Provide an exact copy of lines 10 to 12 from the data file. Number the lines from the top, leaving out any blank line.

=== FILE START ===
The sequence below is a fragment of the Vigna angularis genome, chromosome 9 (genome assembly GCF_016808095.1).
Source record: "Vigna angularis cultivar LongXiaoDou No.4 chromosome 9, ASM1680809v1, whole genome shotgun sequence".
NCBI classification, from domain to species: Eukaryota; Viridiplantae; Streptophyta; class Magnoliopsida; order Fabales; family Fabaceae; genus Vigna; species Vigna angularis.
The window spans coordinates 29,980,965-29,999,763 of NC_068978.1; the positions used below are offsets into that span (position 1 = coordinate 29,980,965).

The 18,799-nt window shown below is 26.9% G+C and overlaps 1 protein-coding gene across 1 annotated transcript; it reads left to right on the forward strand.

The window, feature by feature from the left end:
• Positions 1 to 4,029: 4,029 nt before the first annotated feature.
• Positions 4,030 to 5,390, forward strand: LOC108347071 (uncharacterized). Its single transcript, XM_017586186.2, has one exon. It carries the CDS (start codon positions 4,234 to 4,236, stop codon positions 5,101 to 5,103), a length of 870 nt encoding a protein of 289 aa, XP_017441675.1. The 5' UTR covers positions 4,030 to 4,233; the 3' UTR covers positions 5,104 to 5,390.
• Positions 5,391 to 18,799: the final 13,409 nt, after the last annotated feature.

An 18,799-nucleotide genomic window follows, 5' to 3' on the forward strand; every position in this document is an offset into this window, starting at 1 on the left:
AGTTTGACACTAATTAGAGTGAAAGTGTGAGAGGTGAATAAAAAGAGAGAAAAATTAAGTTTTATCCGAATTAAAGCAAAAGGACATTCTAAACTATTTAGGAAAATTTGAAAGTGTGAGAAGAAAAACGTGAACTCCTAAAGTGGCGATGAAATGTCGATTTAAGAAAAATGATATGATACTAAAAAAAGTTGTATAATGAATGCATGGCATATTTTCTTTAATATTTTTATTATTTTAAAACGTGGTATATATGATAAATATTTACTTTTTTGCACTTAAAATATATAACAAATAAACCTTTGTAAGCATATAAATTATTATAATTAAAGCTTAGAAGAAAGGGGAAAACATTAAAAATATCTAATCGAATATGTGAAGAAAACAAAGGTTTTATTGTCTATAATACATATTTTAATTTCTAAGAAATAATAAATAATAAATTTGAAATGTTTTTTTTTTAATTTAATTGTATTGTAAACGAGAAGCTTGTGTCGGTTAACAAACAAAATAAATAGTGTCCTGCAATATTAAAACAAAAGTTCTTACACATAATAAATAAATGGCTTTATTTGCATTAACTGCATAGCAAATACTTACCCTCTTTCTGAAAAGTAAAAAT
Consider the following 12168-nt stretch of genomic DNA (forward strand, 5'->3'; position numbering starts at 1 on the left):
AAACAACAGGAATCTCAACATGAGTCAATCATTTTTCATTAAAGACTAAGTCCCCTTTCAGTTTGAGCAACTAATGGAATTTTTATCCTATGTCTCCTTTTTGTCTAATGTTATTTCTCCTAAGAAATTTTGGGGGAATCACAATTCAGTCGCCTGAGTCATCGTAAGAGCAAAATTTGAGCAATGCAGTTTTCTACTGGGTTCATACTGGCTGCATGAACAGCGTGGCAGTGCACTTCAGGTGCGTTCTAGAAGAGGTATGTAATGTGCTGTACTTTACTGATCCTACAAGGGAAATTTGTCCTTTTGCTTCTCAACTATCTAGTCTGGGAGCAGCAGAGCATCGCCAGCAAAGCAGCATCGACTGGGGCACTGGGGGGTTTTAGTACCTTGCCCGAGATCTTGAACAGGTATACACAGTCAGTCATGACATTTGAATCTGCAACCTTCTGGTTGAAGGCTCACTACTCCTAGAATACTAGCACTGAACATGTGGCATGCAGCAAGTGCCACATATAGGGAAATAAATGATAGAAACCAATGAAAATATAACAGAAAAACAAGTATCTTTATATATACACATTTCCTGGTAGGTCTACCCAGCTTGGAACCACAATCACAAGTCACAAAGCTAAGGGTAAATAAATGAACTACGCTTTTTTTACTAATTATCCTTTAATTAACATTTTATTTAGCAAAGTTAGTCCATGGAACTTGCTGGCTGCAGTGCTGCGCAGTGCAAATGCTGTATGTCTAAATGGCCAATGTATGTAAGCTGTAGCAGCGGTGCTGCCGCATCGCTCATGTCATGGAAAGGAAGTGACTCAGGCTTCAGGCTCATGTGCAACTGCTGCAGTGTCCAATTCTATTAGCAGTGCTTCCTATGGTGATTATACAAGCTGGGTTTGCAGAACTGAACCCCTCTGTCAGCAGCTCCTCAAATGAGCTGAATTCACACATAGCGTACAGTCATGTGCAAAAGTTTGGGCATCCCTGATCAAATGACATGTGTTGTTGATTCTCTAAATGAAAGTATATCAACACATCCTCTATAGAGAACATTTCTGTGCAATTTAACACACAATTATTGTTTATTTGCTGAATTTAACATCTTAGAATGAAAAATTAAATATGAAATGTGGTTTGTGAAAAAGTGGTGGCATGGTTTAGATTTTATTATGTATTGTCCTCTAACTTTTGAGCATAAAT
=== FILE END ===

An 18,799-nucleotide genomic window follows, 5' to 3' on the forward strand; every position in this document is an offset into this window, starting at 1 on the left:
AGTTTGACACTAATTAGAGTGAAAGTGTGAGAGGTGAATAAAAAGAGAGAAAAATTAAGTTTTATCCGAATTAAAGCAAAAGGACATTCTAAACTATTTAGGAAAATTTGAAAGTGTGAGAAGAAAAACGTGAACTCCTAAAGTGGCGATGAAATGTCGATTTAAGAAAAATGATATGATACTAAAAAAAGTTGTATAATGAATGCATGGCATATTTTCTTTAATATTTTTATTATTTTAAAACGTGGTATATATGATAAATATTTACTTTTTTGCACTTAAAATATATAACAAATAAACCTTTGTAAGCATATAAATTATTATAATTAAAGCTTAGAAGAAAGGGGAAAACATTAAAAATATCTAATCGAATATGTGAAGAAAACAAAGGTTTTATTGTCTATAATACATATTTTAATTTCTAAGAAATAATAAATAATAAATTTGAAATGTTTTTTTTTTAATTTAATTGTATTGTAAACGAGAAGCTTGTGTCGGTTAACAAACAAAATAAATAGTGTCCTGCAATATTAAAACAAAAGTTCTTACACATAATAAATAAATGGCTTTATTTGCATTAACTGCATAGCAAATACTTACCCTCTTTCTGAAAAGTAAAAAT
Consider the following 12168-nt stretch of genomic DNA (forward strand, 5'->3'; position numbering starts at 1 on the left):